Far-right Missouri governor threatens criminal prosecution of reporter who found 'a serious flaw' in state website

Far-right Missouri governor threatens criminal prosecution of reporter who found 'a serious flaw' in state website
Mike Parson in January 2011, Wikimedia Commons

Earlier this week, a reporter for the St. Louis Post-Dispatch notified Missouri's state government that a website maintained by the Missouri Department of Education had a security flaw — one that made the private information of teachers and education administrators, including their Social Security numbers, vulnerable. And the Post-Dispatch agreed to hold off on publishing information about that site's vulnerability while the problem was being addressed. But far-right Missouri Gov. Mike Parson, according to Missouri Independent reporter Jason Hancock, is now railing against the Post-Dispatch, defaming the reporter as a "hacker" and threatening criminal prosecution.

At a press conference, Parson told reporters, "The state does not take this matter lightly…. This administration is standing up against any and all perpetrators who attempt to steal personal information and harm Missourians."

The Missouri Department of Education, according to Hancock, removed the web pages that were problematic after being informed of the problem by the Post-Dispatch.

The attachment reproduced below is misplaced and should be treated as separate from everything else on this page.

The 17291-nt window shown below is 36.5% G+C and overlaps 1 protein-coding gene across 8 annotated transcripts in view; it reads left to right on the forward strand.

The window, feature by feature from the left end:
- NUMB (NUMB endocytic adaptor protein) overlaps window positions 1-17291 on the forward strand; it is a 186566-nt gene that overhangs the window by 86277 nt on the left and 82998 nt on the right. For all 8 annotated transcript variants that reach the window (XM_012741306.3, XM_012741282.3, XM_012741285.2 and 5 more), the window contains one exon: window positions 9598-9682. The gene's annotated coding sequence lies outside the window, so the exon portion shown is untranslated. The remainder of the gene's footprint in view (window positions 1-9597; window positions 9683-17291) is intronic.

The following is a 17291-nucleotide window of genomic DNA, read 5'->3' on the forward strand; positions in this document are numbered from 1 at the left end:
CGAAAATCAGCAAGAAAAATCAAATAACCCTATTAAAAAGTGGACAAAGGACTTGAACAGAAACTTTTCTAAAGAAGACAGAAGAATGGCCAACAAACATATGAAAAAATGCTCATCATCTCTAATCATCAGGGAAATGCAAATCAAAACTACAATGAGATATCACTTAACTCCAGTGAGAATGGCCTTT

Hancock reports, "The Post-Dispatch discovered the vulnerability in a web application that allowed the public to search teacher certifications and credentials. The Department removed the affected pages from its website Tuesday after being notified of the problem by the Post-Dispatch. Based on state pay records and other data, more than 100,000 Social Security numbers were vulnerable. The newspaper delayed publishing this report to give the Department time to take steps to protect teachers' private information, and to allow the state to ensure no other agencies' web applications contained similar vulnerabilities."

Hancock notes that although "no private information was clearly visible nor searchable on any of the web pages," the Post-Dispatch "found that teachers' Social Security numbers were contained in the HTML source code of the pages involved."

According to Hancock, "The newspaper asked Shaji Khan, a cybersecurity professor at the University of Missouri-St. Louis, to confirm the findings. He called the vulnerability 'a serious flaw.'"

Understand the importance of honest news ?

So do we.

The past year has been the most arduous of our lives. The Covid-19 pandemic continues to be catastrophic not only to our health - mental and physical - but also to the stability of millions of people. For all of us independent news organizations, it’s no exception.

We’ve covered everything thrown at us this past year and will continue to do so with your support. We’ve always understood the importance of calling out corruption, regardless of political affiliation.

We need your support in this difficult time. Every reader contribution, no matter the amount, makes a difference in allowing our newsroom to bring you the stories that matter, at a time when being informed is more important than ever. Invest with us.

Make a one-time contribution to Alternet All Access, or click here to become a subscriber. Thank you.

Click to donate by check.

DonateDonate by credit card
Donate by Paypal
{{ post.roar_specific_data.api_data.analytics }}
@2022 - AlterNet Media Inc. All Rights Reserved. - "Poynter" fonts provided by fontsempire.com.